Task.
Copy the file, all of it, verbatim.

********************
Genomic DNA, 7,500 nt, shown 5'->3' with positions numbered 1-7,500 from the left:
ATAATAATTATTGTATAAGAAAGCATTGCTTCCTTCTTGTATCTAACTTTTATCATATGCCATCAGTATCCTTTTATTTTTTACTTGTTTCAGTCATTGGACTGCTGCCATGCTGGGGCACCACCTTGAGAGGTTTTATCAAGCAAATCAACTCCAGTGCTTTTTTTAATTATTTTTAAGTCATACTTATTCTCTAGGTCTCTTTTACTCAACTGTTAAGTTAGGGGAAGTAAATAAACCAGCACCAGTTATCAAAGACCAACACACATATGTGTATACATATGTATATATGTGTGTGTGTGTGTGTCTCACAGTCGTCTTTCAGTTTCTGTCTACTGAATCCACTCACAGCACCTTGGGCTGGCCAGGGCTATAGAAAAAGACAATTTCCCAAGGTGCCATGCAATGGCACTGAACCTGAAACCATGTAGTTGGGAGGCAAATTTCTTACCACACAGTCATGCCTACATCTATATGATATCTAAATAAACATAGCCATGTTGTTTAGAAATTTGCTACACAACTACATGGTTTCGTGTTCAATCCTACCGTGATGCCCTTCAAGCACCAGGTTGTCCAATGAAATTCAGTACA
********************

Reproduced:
Genomic DNA, 7,500 nt, shown 5'->3' with positions numbered 1-7,500 from the left:
ATAATAATTATTGTATAAGAAAGCATTGCTTCCTTCTTGTATCTAACTTTTATCATATGCCATCAGTATCCTTTTATTTTTTACTTGTTTCAGTCATTGGACTGCTGCCATGCTGGGGCACCACCTTGAGAGGTTTTATCAAGCAAATCAACTCCAGTGCTTTTTTTAATTATTTTTAAGTCATACTTATTCTCTAGGTCTCTTTTACTCAACTGTTAAGTTAGGGGAAGTAAATAAACCAGCACCAGTTATCAAAGACCAACACACATATGTGTATACATATGTATATATGTGTGTGTGTGTGTGTCTCACAGTCGTCTTTCAGTTTCTGTCTACTGAATCCACTCACAGCACCTTGGGCTGGCCAGGGCTATAGAAAAAGACAATTTCCCAAGGTGCCATGCAATGGCACTGAACCTGAAACCATGTAGTTGGGAGGCAAATTTCTTACCACACAGTCATGCCTACATCTATATGATATCTAAATAAACATAGCCATGTTGTTTAGAAATTTGCTACACAACTACATGGTTTCGTGTTCAATCCTACCGTGATGCCCTTCAAGCACCAGGTTGTCCAATGAAATTCAGTACA